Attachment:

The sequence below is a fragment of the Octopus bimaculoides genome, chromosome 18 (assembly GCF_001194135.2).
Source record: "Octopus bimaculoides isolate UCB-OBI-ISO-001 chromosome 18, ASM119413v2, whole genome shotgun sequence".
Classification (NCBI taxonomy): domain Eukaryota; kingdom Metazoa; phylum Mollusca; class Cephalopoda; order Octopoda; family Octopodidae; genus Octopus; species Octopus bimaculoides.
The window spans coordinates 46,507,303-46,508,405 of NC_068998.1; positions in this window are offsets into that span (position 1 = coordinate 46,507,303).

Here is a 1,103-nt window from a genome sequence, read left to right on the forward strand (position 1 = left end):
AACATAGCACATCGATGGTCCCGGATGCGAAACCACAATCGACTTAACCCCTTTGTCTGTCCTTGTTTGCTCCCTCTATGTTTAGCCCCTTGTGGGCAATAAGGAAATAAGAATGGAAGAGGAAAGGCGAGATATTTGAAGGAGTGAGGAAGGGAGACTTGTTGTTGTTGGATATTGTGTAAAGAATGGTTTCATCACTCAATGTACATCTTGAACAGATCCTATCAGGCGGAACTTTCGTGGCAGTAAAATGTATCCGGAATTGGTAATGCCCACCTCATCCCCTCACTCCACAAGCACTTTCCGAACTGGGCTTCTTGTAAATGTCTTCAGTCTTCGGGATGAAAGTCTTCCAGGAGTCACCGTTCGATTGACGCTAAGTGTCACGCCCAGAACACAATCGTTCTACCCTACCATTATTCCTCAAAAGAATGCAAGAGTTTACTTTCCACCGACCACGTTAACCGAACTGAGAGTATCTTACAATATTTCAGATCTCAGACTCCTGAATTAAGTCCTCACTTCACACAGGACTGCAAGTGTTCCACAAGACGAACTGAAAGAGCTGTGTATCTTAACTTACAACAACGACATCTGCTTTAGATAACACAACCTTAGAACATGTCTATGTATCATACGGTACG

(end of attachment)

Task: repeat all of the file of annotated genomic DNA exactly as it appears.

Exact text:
The sequence below is a fragment of the Octopus bimaculoides genome, chromosome 18 (assembly GCF_001194135.2).
Source record: "Octopus bimaculoides isolate UCB-OBI-ISO-001 chromosome 18, ASM119413v2, whole genome shotgun sequence".
Classification (NCBI taxonomy): domain Eukaryota; kingdom Metazoa; phylum Mollusca; class Cephalopoda; order Octopoda; family Octopodidae; genus Octopus; species Octopus bimaculoides.
The window spans coordinates 46,507,303-46,508,405 of NC_068998.1; positions in this window are offsets into that span (position 1 = coordinate 46,507,303).

Here is a 1,103-nt window from a genome sequence, read left to right on the forward strand (position 1 = left end):
AACATAGCACATCGATGGTCCCGGATGCGAAACCACAATCGACTTAACCCCTTTGTCTGTCCTTGTTTGCTCCCTCTATGTTTAGCCCCTTGTGGGCAATAAGGAAATAAGAATGGAAGAGGAAAGGCGAGATATTTGAAGGAGTGAGGAAGGGAGACTTGTTGTTGTTGGATATTGTGTAAAGAATGGTTTCATCACTCAATGTACATCTTGAACAGATCCTATCAGGCGGAACTTTCGTGGCAGTAAAATGTATCCGGAATTGGTAATGCCCACCTCATCCCCTCACTCCACAAGCACTTTCCGAACTGGGCTTCTTGTAAATGTCTTCAGTCTTCGGGATGAAAGTCTTCCAGGAGTCACCGTTCGATTGACGCTAAGTGTCACGCCCAGAACACAATCGTTCTACCCTACCATTATTCCTCAAAAGAATGCAAGAGTTTACTTTCCACCGACCACGTTAACCGAACTGAGAGTATCTTACAATATTTCAGATCTCAGACTCCTGAATTAAGTCCTCACTTCACACAGGACTGCAAGTGTTCCACAAGACGAACTGAAAGAGCTGTGTATCTTAACTTACAACAACGACATCTGCTTTAGATAACACAACCTTAGAACATGTCTATGTATCATACGGTACG